Is Social Media Affecting Teen Pregnancy Rates?

teenpregnancyRemarkably our obsession and worry over how pop culture is negatively influencing our youngsters might not actually be accurate. Could it be the opposite?

The numbers are quite interesting: teen pregnancy is going down.

The National Campaign to Prevent Teen and Unplanned Pregnancy recently shared stats show that the teen birth rate had dropped by over 50% since 1991. This drop has been seen in every single one of the U.S. states, and in every demographic. Surprised? Of course you are!

So what the heck happened? For one thing, there has been some success with programs that advocate having safer sex or less sex, and then of course the easy access to different types of birth control. Remember that whole over-the-counter Plan B debate? It’s also possible that teenagers are just being taught to make more responsible choices.

It would be thrilling for parents to give educators a big heap of credit for shining the light on these new stats (sex education does wonders in states that allow it), but we think that it’s possible that there is another slightly different, (no less thrilling) thing happening here.

Might our obsessive relationship with all things media and internet actually be doing some good?

Many of us come from a generation that didn’t grow up texting, tweeting, and watching reality TV. We like to think of that era as a more wholesome time in our country’s past, but part of that assumed pure-ness was an inherent lack of exposure.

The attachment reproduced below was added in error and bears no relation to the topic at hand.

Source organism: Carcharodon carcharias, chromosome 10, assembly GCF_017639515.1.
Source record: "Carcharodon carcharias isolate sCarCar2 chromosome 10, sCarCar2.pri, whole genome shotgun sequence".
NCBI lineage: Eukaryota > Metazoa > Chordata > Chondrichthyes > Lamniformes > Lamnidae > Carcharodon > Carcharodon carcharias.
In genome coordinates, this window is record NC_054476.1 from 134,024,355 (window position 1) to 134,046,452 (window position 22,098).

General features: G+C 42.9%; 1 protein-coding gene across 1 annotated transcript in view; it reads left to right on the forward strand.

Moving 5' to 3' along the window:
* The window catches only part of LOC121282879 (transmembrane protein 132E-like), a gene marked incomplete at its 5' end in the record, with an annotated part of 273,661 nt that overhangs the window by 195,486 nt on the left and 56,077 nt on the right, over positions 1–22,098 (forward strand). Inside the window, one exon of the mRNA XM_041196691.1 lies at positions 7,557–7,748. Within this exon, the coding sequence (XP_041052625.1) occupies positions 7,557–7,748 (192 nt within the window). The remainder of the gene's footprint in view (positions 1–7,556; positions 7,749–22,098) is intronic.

With the greater access, comes greater responsibility (at least on the teens part). Teens are more informed than ever, and while shows like “Teen Mom” and “16 and Pregnant,” often shoulder criticism for glorifying teen pregnancy, they actually give teens entree to in-your-face consequences: arrests, drug abuse, screaming babies, and screaming boyfriends. It’s not very appealing, and while teenagers are often cited as immature and naïve, social media and 24/7 media access give them the ability to digest the information and formulate their own (often smart) opinions. If they are sexually active, contraception looks pretty good in the light of day-to-day child rearing.

Lifestyles have changed as technology has changed, and it’s possible that the teens are right there with us.

The information superhighway does not, of course, prevent totally absurd sex rumors from circulating (a la douching with diet coke to kill sperm), but at least now our darling teens can google that crap ASAP and put it to rest before they jump in the sack.

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